Viewpoint magazine delivers visual, editorial and statistical information to brands, designers, and agencies determined to create lifestyle products, campaigns and environments that anticipate consumer demand.
I have chosen to look at an article called Finding our better selves found in issue 36 of viewpoints collection titled Conscious Living. The article is very long and consists of many subheadings. Due to the nature of this set task, I’ve chosen to concentrate on one subheading called The Evidence.
This article generally outlines the movement of consumers and businesses choosing purpose over profit. As we face an environmental crisis of global proportions, sustainability is no longer a simple buzzword. This article suggests the future belongs to activist brands who deliver accountability and transparency to conscious living choices. As sustainable fashion is true passion of my own, this has taught me a great deal and help me to develop thoughts and opinions in regards to conscious living that I can take into my practise.
Making a sea change
One significant issue activist brands and consumers are consciously acting together on is the world’s ocean. This is a great collective theme as the ocean is crucial part of the world and it belongs to everyone so everyone is responsible- the oceans health is the worst it has ever been due to over-fishing and pollution. Examples giving throughout this article of activist brands are:
Parley for the oceans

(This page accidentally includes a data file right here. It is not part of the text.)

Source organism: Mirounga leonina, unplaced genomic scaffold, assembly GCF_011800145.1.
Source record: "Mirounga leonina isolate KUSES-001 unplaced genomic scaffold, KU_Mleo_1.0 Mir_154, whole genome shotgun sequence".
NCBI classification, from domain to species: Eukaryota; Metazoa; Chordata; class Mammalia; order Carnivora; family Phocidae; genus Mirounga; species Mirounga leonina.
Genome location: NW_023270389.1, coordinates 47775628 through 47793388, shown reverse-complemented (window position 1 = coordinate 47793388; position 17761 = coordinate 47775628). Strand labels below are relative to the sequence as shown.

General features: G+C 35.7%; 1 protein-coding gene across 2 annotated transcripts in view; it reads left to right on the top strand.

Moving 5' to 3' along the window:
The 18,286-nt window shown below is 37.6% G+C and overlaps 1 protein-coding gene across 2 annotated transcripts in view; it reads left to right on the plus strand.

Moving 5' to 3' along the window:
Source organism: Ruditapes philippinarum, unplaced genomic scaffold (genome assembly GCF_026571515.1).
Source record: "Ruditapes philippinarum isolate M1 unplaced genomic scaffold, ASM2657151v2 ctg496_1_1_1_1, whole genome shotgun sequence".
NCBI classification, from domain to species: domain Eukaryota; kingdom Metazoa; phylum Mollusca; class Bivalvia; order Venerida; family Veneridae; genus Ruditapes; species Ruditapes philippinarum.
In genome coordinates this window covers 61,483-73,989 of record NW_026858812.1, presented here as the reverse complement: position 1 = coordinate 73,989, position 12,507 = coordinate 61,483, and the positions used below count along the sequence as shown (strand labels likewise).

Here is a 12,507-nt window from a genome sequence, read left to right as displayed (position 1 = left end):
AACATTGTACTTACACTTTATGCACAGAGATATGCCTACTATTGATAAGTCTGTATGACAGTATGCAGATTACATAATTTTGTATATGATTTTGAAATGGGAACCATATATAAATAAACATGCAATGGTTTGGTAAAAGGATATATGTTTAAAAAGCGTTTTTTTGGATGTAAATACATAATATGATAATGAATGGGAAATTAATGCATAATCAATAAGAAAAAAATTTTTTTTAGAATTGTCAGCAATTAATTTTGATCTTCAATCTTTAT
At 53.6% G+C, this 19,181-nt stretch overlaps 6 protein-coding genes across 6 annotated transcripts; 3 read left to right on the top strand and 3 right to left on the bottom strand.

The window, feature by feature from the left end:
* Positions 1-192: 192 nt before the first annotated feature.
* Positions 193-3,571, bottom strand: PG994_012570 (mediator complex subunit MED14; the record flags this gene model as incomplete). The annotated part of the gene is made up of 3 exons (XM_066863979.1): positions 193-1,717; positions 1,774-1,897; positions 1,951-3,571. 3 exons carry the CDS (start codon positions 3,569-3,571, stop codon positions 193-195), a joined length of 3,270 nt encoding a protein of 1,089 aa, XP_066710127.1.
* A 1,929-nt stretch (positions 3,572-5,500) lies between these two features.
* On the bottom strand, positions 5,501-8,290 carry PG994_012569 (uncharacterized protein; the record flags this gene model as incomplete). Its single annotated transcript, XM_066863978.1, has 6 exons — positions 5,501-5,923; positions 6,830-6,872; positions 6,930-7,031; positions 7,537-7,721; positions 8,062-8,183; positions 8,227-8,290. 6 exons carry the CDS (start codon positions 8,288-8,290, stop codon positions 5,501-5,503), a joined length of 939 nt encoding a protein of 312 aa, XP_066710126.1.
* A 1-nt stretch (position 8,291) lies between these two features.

Parley for oceans are activist who organise group rallies and events over the world in regards to the oceans health. Collaborating with Adidas and designed by Alexander Taylor have created a sportswear line made from plastic salvaged from the ocean. This has given me a lot to consider in regards to progression with my designs. This progression in sustainable fashion in relation to the ocean is a great reflection of my brief and is a new research point for my project.
No fish, No nothing
Kenzo developed a clothing line in conjunction with the Blue Marine Foundation, the collection named “No Fish, No Nothing” emphasises a strong message through bold colours and prints. This relates and inspires my project as this brand produced illustrative images throughout their designs, at a much larger scale than I had ever considered. This inspires me to experiment with scale in my designs.
At the end of this article was a page of pantone colours, similar to mine. This gives me confidence in my own colour palette now as similar colours have been used in very successful collections with other activist brands.